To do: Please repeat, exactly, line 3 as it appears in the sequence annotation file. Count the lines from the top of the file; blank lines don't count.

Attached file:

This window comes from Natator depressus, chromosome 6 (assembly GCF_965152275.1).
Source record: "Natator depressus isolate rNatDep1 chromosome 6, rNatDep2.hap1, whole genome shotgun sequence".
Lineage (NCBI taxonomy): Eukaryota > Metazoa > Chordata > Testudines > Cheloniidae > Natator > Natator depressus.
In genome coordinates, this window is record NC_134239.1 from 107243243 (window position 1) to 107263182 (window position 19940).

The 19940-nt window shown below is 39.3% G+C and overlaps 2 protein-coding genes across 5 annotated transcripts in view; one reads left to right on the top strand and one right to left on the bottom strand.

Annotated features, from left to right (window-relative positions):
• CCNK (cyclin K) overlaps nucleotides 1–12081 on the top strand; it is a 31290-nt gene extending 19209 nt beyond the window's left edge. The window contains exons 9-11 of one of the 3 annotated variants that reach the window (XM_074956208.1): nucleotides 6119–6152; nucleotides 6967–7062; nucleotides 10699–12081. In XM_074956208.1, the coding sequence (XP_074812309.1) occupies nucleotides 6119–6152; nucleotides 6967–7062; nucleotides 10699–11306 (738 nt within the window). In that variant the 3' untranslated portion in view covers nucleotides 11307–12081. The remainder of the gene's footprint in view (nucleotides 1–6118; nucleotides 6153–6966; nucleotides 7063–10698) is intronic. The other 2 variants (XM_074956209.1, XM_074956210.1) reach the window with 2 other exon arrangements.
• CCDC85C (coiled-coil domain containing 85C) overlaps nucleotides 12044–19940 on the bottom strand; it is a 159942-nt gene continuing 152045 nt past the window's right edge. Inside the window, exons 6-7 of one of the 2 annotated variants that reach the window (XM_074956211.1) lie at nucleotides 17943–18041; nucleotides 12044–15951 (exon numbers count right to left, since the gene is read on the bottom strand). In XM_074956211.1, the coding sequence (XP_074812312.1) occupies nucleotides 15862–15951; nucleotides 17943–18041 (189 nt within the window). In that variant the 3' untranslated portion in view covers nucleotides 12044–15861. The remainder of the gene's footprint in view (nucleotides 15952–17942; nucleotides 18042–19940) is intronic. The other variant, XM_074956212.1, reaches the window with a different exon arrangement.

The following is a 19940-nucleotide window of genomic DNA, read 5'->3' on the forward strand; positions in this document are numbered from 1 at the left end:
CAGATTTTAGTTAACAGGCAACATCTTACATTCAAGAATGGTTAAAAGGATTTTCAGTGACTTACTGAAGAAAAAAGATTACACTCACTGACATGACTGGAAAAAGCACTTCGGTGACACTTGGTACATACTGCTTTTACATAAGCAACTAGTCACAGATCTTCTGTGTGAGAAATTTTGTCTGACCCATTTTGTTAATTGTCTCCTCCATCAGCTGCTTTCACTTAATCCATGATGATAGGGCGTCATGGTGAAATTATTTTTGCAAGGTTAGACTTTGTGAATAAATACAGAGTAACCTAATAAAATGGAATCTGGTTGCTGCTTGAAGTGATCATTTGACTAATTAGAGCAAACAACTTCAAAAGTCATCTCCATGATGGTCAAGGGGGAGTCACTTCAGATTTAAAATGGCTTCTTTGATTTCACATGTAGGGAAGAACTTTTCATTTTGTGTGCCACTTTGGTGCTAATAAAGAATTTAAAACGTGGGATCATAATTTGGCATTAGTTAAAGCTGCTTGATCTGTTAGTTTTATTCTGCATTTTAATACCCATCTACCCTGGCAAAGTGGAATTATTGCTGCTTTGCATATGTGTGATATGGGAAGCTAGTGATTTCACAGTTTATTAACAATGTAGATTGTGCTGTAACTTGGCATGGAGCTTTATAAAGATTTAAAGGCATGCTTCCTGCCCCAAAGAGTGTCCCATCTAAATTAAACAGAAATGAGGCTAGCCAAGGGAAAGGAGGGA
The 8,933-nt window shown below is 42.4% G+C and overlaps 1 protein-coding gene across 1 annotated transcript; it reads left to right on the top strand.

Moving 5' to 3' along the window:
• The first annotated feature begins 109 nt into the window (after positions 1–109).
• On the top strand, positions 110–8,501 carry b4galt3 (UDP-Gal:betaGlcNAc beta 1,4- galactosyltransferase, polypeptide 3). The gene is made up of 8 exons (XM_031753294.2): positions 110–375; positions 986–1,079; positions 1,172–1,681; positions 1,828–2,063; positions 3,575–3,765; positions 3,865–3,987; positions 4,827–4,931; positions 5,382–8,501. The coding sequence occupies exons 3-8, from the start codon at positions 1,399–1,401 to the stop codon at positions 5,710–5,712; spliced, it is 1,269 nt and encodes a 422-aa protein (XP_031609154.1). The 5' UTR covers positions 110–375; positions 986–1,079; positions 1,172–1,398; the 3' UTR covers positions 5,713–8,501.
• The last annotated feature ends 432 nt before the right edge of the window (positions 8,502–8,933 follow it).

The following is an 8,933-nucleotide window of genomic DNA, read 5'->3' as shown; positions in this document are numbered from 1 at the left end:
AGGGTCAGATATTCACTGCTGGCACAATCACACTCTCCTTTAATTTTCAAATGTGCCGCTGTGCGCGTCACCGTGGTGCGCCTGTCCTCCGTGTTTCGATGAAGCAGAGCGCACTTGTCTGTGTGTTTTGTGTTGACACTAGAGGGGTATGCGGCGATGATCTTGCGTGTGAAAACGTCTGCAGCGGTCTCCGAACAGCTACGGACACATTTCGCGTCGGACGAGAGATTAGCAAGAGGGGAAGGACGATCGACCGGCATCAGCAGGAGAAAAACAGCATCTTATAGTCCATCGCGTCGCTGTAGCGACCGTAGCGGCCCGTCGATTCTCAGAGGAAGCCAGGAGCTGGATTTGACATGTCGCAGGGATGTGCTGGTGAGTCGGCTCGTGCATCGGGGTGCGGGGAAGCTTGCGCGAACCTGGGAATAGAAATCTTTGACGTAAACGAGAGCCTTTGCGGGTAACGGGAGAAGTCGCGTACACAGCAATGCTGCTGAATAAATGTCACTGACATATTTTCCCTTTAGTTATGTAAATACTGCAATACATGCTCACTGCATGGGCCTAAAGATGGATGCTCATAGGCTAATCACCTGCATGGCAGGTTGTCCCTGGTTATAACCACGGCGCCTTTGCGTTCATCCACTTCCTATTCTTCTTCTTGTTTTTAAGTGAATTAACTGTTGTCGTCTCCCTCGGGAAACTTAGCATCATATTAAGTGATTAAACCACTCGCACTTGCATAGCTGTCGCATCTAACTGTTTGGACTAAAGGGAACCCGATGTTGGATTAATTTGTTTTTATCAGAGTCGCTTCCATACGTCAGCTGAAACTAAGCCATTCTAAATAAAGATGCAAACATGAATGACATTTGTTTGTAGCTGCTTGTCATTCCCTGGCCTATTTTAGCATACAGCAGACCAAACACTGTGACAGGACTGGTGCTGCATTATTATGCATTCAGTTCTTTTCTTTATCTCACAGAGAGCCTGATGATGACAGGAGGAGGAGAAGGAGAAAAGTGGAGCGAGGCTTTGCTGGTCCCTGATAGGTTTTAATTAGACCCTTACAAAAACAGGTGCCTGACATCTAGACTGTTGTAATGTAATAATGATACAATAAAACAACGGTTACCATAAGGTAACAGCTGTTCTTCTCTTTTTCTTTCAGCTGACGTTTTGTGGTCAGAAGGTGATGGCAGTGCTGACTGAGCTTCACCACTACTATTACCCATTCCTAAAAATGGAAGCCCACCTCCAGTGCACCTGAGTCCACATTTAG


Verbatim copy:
Lineage (NCBI taxonomy): Eukaryota > Metazoa > Chordata > Testudines > Cheloniidae > Natator > Natator depressus.